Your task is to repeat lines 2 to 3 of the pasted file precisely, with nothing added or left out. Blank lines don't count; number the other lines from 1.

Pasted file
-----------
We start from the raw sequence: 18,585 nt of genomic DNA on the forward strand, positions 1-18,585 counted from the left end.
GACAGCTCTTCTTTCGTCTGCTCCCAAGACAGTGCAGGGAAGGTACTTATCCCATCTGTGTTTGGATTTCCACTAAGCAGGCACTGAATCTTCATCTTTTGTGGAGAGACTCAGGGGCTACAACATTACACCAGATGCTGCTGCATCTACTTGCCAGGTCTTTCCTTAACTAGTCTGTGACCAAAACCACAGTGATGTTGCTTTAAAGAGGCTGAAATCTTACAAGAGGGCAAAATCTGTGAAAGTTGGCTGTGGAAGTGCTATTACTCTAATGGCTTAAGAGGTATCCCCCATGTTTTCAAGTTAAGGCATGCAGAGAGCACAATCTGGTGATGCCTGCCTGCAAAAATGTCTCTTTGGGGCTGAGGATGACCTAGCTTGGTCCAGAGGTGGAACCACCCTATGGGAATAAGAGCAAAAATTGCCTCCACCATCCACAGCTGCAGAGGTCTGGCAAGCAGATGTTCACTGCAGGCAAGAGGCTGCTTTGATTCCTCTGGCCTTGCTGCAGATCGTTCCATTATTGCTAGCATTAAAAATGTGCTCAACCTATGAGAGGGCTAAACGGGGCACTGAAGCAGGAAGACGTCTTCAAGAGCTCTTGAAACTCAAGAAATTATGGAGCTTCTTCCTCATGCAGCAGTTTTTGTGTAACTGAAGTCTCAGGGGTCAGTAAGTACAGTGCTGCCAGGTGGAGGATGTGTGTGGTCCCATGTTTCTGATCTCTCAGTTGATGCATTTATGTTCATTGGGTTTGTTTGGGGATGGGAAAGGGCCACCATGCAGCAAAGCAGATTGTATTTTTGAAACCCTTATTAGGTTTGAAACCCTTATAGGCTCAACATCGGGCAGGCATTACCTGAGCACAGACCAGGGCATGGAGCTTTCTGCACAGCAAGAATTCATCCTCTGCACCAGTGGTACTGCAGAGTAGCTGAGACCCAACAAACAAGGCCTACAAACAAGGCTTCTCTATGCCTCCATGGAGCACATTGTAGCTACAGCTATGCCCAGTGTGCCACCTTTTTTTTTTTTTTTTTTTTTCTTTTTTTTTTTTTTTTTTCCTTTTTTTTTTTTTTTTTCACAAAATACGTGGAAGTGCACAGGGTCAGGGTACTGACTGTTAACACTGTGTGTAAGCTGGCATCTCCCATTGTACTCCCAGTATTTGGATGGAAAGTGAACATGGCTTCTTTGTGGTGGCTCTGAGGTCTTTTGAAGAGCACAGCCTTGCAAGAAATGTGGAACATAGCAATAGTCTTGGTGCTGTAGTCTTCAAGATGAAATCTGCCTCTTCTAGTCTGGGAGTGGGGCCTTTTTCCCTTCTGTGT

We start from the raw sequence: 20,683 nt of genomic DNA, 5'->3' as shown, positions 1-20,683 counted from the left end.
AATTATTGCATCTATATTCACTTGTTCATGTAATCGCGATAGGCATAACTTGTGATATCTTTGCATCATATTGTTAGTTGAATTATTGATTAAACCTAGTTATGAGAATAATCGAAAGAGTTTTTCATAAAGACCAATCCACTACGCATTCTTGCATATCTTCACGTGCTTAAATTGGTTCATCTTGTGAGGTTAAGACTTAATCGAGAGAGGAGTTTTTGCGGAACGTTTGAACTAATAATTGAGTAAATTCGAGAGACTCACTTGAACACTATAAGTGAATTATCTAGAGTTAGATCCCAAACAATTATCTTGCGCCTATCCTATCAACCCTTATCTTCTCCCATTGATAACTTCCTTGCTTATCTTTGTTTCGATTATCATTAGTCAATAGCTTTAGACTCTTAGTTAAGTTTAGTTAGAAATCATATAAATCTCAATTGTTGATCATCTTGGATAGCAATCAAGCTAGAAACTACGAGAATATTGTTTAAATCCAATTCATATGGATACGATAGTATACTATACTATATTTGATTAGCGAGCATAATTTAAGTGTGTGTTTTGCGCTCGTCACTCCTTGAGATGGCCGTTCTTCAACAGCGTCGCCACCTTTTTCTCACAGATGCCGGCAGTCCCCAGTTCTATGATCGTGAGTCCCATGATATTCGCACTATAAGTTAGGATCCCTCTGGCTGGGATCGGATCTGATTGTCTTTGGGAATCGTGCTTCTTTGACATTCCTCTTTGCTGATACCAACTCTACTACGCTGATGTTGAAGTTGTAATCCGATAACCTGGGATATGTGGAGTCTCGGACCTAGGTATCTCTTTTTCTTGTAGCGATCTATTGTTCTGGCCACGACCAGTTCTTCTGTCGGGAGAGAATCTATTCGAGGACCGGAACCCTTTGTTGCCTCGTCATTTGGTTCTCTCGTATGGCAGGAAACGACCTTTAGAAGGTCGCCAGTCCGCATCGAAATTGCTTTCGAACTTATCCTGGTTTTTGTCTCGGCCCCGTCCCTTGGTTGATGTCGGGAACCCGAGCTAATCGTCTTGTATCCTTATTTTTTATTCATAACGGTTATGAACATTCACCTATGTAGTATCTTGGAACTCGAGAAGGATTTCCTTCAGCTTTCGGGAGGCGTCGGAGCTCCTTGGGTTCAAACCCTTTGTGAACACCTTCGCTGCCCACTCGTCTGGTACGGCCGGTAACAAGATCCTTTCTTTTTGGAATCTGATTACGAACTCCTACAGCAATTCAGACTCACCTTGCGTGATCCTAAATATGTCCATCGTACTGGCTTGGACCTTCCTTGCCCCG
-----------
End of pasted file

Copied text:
GACAGCTCTTCTTTCGTCTGCTCCCAAGACAGTGCAGGGAAGGTACTTATCCCATCTGTGTTTGGATTTCCACTAAGCAGGCACTGAATCTTCATCTTTTGTGGAGAGACTCAGGGGCTACAACATTACACCAGATGCTGCTGCATCTACTTGCCAGGTCTTTCCTTAACTAGTCTGTGACCAAAACCACAGTGATGTTGCTTTAAAGAGGCTGAAATCTTACAAGAGGGCAAAATCTGTGAAAGTTGGCTGTGGAAGTGCTATTACTCTAATGGCTTAAGAGGTATCCCCCATGTTTTCAAGTTAAGGCATGCAGAGAGCACAATCTGGTGATGCCTGCCTGCAAAAATGTCTCTTTGGGGCTGAGGATGACCTAGCTTGGTCCAGAGGTGGAACCACCCTATGGGAATAAGAGCAAAAATTGCCTCCACCATCCACAGCTGCAGAGGTCTGGCAAGCAGATGTTCACTGCAGGCAAGAGGCTGCTTTGATTCCTCTGGCCTTGCTGCAGATCGTTCCATTATTGCTAGCATTAAAAATGTGCTCAACCTATGAGAGGGCTAAACGGGGCACTGAAGCAGGAAGACGTCTTCAAGAGCTCTTGAAACTCAAGAAATTATGGAGCTTCTTCCTCATGCAGCAGTTTTTGTGTAACTGAAGTCTCAGGGGTCAGTAAGTACAGTGCTGCCAGGTGGAGGATGTGTGTGGTCCCATGTTTCTGATCTCTCAGTTGATGCATTTATGTTCATTGGGTTTGTTTGGGGATGGGAAAGGGCCACCATGCAGCAAAGCAGATTGTATTTTTGAAACCCTTATTAGGTTTGAAACCCTTATAGGCTCAACATCGGGCAGGCATTACCTGAGCACAGACCAGGGCATGGAGCTTTCTGCACAGCAAGAATTCATCCTCTGCACCAGTGGTACTGCAGAGTAGCTGAGACCCAACAAACAAGGCCTACAAACAAGGCTTCTCTATGCCTCCATGGAGCACATTGTAGCTACAGCTATGCCCAGTGTGCCACCTTTTTTTTTTTTTTTTTTTTTCTTTTTTTTTTTTTTTTTTCCTTTTTTTTTTTTTTTTTCACAAAATACGTGGAAGTGCACAGGGTCAGGGTACTGACTGTTAACACTGTGTGTAAGCTGGCATCTCCCATTGTACTCCCAGTATTTGGATGGAAAGTGAACATGGCTTCTTTGTGGTGGCTCTGAGGTCTTTTGAAGAGCACAGCCTTGCAAGAAATGTGGAACATAGCAATAGTCTTGGTGCTGTAGTCTTCAAGATGAAATCTGCCTCTTCTAGTCTGGGAGTGGGGCCTTTTTCCCTTCTGTGT

We start from the raw sequence: 20,683 nt of genomic DNA, 5'->3' as shown, positions 1-20,683 counted from the left end.